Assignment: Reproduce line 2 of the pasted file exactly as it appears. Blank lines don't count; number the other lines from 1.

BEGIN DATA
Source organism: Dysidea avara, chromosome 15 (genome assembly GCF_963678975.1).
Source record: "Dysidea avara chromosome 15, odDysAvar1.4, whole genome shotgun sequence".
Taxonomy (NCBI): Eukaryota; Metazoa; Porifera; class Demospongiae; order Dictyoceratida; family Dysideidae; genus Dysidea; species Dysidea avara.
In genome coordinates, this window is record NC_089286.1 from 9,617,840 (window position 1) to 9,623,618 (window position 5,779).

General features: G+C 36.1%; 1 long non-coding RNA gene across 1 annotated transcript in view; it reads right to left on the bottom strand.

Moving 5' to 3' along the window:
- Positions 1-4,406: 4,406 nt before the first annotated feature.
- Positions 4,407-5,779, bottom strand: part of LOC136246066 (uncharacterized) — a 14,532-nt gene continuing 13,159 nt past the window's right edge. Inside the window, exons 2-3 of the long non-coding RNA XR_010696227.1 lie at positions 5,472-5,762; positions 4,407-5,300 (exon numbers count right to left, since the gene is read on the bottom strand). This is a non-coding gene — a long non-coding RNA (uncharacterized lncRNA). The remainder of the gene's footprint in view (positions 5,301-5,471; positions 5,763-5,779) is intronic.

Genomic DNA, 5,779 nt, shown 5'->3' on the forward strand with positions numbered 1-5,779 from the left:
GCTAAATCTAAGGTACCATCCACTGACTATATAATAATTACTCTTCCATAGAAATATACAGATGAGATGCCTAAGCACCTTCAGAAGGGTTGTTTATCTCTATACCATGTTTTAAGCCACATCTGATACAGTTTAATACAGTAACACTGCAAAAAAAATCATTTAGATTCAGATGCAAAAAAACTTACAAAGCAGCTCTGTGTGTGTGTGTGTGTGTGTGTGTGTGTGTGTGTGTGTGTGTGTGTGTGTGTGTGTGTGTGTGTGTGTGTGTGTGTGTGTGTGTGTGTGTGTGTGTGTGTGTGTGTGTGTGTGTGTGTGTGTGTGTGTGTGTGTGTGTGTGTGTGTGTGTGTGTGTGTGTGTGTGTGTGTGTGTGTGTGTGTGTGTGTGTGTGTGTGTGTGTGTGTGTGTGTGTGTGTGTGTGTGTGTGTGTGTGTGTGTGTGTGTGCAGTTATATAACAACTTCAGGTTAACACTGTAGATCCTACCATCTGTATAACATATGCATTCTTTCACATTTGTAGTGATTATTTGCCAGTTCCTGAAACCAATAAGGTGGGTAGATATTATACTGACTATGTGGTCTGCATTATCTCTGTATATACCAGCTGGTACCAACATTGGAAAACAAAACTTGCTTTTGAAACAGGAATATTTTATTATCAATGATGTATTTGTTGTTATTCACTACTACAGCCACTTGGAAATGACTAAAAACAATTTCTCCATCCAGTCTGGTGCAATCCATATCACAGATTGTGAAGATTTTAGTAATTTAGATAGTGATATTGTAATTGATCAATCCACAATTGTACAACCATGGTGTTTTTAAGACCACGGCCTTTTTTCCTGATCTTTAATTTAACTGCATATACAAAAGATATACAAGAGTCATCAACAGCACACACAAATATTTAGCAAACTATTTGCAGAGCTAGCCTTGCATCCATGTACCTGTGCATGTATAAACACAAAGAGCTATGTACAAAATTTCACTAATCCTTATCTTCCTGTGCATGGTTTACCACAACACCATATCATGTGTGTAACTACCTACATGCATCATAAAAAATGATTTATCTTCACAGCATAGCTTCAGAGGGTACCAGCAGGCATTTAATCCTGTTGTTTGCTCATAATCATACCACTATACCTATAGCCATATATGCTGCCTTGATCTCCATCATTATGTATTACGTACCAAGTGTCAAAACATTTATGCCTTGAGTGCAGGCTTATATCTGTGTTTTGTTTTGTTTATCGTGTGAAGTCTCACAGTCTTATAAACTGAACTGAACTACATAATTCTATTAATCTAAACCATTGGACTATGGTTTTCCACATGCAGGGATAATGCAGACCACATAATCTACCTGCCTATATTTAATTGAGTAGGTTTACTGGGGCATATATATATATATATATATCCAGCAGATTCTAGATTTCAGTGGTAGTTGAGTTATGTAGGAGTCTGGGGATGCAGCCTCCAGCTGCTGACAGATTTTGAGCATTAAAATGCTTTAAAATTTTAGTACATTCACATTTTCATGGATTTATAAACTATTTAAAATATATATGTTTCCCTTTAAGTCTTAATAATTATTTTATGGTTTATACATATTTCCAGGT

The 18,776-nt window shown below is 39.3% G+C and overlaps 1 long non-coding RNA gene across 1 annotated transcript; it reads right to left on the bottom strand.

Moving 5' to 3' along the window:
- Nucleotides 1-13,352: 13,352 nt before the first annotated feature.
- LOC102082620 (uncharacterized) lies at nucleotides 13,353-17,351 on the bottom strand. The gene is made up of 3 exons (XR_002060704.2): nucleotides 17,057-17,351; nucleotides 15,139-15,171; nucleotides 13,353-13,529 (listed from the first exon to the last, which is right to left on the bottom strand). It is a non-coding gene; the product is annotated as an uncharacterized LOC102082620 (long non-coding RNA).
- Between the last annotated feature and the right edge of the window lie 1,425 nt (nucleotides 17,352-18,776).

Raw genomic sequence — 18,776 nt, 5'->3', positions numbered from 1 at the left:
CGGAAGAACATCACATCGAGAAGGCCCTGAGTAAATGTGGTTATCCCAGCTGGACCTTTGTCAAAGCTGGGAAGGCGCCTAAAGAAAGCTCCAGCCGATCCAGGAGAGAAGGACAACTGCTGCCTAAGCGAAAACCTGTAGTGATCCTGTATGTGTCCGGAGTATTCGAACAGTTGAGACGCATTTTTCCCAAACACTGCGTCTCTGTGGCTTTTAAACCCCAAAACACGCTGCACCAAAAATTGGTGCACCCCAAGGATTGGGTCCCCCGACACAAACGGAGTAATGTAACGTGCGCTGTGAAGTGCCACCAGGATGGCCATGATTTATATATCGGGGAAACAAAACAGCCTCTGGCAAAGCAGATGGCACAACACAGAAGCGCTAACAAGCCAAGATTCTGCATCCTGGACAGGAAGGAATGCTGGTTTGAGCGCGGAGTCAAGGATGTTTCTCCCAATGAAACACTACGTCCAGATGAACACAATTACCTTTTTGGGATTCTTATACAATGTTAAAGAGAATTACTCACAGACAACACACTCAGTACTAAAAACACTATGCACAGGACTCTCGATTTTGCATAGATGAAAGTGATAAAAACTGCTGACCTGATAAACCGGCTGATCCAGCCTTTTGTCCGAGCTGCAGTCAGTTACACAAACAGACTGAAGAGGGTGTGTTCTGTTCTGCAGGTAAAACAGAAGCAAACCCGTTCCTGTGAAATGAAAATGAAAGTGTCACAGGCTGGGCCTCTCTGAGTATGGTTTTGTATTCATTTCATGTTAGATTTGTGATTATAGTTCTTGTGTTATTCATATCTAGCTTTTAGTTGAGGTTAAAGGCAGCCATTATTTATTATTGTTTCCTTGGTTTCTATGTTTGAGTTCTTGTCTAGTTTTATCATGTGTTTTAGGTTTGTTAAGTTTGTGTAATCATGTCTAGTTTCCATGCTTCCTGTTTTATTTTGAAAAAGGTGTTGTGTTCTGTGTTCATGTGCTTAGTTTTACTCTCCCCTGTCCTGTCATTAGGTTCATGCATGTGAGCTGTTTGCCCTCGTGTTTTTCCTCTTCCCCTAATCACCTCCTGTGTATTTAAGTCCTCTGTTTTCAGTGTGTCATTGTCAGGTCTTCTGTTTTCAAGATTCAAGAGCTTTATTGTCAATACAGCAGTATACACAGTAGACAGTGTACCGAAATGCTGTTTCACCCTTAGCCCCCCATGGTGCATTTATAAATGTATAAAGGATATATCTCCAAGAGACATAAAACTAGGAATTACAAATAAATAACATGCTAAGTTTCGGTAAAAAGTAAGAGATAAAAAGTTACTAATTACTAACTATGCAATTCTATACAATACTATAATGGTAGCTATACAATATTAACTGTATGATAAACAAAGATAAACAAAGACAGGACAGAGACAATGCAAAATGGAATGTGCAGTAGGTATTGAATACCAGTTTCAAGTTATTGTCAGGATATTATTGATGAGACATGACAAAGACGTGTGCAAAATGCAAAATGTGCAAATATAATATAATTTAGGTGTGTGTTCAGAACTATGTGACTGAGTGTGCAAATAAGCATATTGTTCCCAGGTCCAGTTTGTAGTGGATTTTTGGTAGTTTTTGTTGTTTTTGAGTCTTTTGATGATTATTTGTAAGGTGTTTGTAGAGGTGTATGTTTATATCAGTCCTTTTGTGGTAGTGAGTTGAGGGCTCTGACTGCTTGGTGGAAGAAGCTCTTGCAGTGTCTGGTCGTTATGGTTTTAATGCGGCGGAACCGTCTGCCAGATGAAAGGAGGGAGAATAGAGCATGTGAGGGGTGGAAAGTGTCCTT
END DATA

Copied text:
Source record: "Dysidea avara chromosome 15, odDysAvar1.4, whole genome shotgun sequence".